A lot of us are worrying about the novel coronavirus.

Even if you are not actively worrying, it’s likely that your day-to-day life is being impacted by it – you may not be able to engage in the things you enjoy or find meaningful.

During these times, we could all use a little mental health boost.

When you are suddenly restricted from things, it can help you realize what you truly value. Maybe you enjoy work or school a lot more than you realize, and you’d be happy to be there instead of at home. Maybe COVID-19 has made you think of giving your grandparents a call or supporting local businesses.

Once social distancing has lifted, we may find ourselves more socially engaged, thoughtful toward others, and eager to engage in enjoyable activities.

The practice of gratitude is associated with improved mood and enhanced physical health.

Researchers Dr. Robert Emmons and Dr. Michael McCullough define gratitude as the recognition that something positive has happened to you because of someone else’s actions. Gratitude is a component of many religious and spiritual practices, and it can be converted to an exercise to enhance mental health during the coronavirus pandemic.

One simple gratitude exercise involves just taking a few minutes per day to reflect on 5 things you are grateful for. These might be of major importance (e.g., your family) or more mundane (e.g., receiving a letter in the mail).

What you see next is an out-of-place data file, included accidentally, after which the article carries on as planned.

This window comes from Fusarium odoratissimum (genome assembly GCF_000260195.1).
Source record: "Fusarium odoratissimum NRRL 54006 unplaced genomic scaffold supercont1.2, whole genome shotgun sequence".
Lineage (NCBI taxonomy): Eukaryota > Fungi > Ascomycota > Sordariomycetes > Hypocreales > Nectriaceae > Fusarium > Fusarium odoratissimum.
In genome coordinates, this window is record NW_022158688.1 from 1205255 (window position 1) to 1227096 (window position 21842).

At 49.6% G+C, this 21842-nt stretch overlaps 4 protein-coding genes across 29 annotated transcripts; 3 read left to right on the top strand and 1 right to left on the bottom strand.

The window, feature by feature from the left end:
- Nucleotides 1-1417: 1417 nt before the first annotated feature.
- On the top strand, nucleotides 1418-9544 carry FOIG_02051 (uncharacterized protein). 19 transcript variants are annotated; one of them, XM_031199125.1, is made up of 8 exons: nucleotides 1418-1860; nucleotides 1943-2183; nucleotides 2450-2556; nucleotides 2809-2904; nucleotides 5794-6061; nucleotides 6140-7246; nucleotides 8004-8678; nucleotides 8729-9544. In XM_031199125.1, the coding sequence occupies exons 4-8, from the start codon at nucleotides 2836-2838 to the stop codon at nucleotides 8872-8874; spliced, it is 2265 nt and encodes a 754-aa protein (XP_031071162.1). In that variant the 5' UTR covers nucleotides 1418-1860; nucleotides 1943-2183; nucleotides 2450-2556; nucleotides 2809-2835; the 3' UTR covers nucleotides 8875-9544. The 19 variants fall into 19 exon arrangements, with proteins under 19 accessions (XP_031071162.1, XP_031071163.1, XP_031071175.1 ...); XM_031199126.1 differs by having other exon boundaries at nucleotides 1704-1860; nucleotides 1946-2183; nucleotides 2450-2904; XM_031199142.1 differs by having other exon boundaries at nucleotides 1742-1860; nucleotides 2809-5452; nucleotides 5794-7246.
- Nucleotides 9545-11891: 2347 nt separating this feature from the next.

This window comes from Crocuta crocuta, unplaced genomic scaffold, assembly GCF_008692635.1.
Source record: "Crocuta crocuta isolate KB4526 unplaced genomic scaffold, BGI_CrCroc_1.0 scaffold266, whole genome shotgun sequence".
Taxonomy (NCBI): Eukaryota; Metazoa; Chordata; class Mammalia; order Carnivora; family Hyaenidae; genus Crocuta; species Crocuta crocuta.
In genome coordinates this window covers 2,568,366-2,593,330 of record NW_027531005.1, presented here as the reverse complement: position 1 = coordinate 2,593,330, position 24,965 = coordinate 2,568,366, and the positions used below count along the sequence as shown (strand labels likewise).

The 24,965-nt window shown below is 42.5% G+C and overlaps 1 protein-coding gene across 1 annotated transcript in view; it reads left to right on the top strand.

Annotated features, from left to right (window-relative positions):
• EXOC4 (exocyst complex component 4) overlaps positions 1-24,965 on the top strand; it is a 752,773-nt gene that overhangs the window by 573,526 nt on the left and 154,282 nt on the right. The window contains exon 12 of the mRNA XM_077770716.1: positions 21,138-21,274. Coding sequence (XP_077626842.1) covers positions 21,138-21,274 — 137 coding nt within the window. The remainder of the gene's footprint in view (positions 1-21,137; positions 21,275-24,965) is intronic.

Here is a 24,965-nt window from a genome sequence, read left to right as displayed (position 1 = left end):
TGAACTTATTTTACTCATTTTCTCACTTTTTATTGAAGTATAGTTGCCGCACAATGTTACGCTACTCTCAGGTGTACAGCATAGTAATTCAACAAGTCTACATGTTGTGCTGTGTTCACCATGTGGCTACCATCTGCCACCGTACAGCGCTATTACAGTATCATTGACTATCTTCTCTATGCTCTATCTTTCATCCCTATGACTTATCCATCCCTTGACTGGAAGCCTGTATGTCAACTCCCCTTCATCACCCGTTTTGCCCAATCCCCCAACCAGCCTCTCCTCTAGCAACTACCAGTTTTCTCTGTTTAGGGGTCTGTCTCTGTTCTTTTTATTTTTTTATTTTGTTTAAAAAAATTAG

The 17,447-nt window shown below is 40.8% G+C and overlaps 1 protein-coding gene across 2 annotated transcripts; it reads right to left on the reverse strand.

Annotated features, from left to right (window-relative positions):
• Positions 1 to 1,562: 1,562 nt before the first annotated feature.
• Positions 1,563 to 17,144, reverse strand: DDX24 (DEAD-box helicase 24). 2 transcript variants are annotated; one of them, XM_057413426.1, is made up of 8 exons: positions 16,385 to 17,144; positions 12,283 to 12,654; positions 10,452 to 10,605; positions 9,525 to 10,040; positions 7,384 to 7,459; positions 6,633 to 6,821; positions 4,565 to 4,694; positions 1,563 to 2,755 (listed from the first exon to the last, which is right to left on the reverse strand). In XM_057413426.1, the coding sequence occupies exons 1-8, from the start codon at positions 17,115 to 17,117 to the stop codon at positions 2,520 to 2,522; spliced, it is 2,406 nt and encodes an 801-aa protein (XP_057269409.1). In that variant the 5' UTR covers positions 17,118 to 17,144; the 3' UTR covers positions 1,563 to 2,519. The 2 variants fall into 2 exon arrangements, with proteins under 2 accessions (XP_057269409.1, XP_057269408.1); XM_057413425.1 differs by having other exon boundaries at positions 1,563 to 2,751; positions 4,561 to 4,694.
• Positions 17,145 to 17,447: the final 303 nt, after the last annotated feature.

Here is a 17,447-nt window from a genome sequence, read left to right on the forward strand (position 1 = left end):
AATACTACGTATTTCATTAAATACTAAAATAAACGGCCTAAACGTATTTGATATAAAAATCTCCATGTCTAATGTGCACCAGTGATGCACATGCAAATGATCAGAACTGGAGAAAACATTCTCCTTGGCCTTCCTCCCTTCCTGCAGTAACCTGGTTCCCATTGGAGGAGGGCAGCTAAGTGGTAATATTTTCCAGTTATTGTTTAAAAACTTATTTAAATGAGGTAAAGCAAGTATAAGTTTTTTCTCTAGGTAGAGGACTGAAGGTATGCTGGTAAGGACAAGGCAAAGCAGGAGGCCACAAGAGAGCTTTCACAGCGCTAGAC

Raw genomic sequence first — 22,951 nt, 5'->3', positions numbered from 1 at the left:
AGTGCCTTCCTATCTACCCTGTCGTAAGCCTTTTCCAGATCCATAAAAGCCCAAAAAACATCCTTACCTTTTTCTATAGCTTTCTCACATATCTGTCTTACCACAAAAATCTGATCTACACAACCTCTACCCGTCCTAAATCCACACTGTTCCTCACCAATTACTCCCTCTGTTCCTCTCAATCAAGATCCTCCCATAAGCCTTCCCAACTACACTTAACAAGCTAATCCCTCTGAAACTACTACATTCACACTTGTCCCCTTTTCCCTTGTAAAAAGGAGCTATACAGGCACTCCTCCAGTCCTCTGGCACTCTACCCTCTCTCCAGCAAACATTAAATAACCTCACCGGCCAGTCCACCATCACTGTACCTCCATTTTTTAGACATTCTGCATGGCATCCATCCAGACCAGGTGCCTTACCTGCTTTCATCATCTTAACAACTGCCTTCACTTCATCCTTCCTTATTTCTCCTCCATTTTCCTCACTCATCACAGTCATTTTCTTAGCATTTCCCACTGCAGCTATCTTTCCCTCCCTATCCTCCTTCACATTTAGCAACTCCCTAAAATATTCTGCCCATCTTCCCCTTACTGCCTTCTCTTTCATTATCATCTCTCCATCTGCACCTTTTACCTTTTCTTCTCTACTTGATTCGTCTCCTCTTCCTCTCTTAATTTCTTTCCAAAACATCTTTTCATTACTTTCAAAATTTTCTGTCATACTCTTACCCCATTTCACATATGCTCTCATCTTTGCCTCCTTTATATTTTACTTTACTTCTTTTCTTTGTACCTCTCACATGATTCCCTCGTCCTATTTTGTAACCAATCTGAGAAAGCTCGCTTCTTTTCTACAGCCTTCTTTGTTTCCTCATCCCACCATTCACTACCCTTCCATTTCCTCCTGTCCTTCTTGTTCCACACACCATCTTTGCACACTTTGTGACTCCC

If I were to do this exercise, here’s what I would list:

  1. I am grateful to be in a helping profession and able to assist people with their mental health through the pandemic.
  2. I am grateful for the medical professionals and service workers who are tirelessly working to help the rest of us.
  3. I am grateful that I do not have to worry if I will have enough food and that I am able to help provide for those who do have that concern.
  4. I am grateful to have a safe apartment to stay in while I am spending more time at home.
  5. I am grateful for the scent of my new candle as I write this post.

Gratitude is just one component of overall mental health during the coronavirus pandemic.

Of course, our mental health is also impacted by larger governmental and business policies, not just our own use of coping skills. Still, I hope you will find the practice of gratitude helpful in improving your well-being over the next few weeks.

Click here for more content by Cameron Mosley, Ph.D.!

Cameron Mosley, Ph.D.
Cameron Mosley is a postdoctoral fellow in child clinical/pediatric psychology. She is passionate about making psychology relevant for kids, teens, and parents. In her spare time, she enjoys catching up on the latest Netflix specials, exploring new places, and reading.

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